Using the GrassrootsHealth Custom Kit Builder, you can create a test kit that measures the status of important nutrients (such as vitamin D, omega-3s, and magnesium), as well as your CRP level. Click here to build and order your test kit today – measure your status and take the steps necessary to improve them if needed; make an impact on your health today and for your future! When you know what your levels are, you can determine next steps to take and how much supplementation may be needed if you are not at your target levels.
Concerned specifically about your immune health? See if your immune system might be needing more vitamin D and other immune boosting nutrients by enrolling in the Immune Boost Project with the Full Immune Boost Panel (which includes tests for vitamin D, Omega-3 Index, magnesium, zinc, selenium, copper, and hsCRP), and get 10% off when you use coupon code BoostTen at checkout.
What Does it Take YOU to Get Your D to 40 ng/ml (100 nmol/L)?
Did you know your health could be greatly affected by making sure you have a vitamin D level of at least 40 ng/ml (100 nmol/L)? Help us help you.
STEP 1 – Do you know what your vitamin D level is? If not, be sure to test today to find out.
STEP 2 – Determine your target level. Are you at your target level? Experts recommend a level of at least 40-60 ng/ml (100-150 nmol/L).
STEP 3 – Need to boost your level? Use the D*calculator to see how much vitamin D it may take to reach your target. Opt for the Loading Dose for a quicker boost.
STEP 4 – Optimize how your body absorbs and utilizes vitamin D with co-nutrients and these simple steps.
STEP 5 – Re-Test! This is an important step to make sure you have reached your target level, and to ensure you are not taking too much! Re-testing after 3-4 months is recommended.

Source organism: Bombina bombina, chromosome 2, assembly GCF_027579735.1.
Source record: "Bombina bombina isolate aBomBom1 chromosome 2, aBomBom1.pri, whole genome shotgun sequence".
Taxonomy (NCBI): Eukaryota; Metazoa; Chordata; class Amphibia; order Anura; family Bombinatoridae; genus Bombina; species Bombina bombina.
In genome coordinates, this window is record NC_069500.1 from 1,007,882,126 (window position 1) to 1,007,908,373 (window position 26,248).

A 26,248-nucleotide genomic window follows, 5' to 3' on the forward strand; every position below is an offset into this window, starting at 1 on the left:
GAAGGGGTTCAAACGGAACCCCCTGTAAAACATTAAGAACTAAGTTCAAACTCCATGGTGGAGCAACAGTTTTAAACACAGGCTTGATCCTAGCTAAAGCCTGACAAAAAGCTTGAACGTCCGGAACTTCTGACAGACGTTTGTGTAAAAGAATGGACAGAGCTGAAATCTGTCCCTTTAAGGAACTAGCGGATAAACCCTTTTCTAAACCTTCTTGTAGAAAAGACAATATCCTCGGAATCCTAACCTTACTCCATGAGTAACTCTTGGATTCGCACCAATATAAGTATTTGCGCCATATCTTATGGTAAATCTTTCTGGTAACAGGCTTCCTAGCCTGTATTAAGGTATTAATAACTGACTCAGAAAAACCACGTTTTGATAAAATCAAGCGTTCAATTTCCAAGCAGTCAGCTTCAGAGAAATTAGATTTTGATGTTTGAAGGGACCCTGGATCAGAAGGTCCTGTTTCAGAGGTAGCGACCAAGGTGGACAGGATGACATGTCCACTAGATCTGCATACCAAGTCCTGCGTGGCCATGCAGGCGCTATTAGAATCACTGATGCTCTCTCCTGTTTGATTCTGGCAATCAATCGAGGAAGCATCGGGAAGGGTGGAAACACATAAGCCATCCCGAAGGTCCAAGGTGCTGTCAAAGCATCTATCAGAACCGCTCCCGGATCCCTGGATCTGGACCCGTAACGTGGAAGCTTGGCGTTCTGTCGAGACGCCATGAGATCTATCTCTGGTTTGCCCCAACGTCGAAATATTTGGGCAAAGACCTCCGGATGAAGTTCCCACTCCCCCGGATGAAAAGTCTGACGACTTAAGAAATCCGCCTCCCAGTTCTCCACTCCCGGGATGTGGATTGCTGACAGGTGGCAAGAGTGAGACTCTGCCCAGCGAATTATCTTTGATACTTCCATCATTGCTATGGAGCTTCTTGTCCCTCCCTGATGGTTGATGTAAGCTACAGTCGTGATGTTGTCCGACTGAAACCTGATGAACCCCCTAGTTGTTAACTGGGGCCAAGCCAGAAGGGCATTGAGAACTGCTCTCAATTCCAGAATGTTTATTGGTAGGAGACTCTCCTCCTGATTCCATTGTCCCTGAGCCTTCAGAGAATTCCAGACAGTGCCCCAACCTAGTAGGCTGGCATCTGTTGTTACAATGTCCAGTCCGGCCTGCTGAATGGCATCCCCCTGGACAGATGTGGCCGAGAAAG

STEP 6 – Adjust, Repeat…
Give your immune system the nutrients it needs to support a healthy you and protect yourself from unnecessary diseases, especially COVID-19.
The first Randomized Controlled Trial on vitamin D and COVID-19 has shown a 96% lower risk of ICU admission for those receiving vitamin D (as 25(OH)D to quickly boost vitamin D blood levels) along with the standard treatment, compared to those receiving standard treatment alone.
These results support many previous observational studies showing a relationship between vitamin D levels and intake and COVID-19 severity.
GrassrootsHealth Nutrient Research Institute has launched the new Immune Boost project with the use of our myData-myAnswers nutrient health system that nearly 15,000 people are already using for their health. Specific markers that influence immune health are suggested for testing as part of this project including:
- Vitamin D
- Omega-3 Index
- Essential elements magnesium, selenium, and zinc
Our goal is to demonstrate how one can use the Nutrient Research Model established by Dr. Robert Heaney to show the effect of vitamin D serum levels of at least 40 ng/ml (100 nmol/L) on risk reduction for all ethnicities in the population. Status and intake of other nutrients will also be analyzed for any type of relationship to immune status and symptom severity. Join the project today!
Please let us know if you’re interested in helping sponsor this project.
Through GrassrootsHealth Nutrient Research Institute, you can also test your essential elements magnesium, copper, zinc and selenium, toxins such as lead, mercury and cadmium, as well as your omega-3 levels, inflammation levels and thyroid stimulating hormone (TSH) level. Find out your levels today! Log on to the test selection page (click the link below) to get your tests and see for yourself if your levels can be improved.
Make sure you track your results before and after, about every 6 months!
How can I track my nutrient intake and levels over time?
To help you track your supplement use and nutrient levels, GrassrootsHealth has created the Personal Health Nutrient Decision System called
For each specific supplement, you can track what days you take it, how much, and many other details. This will help you know your true supplemental intake and what patterns of use work for you to reach and maintain optimum nutrient levels. Check it out today!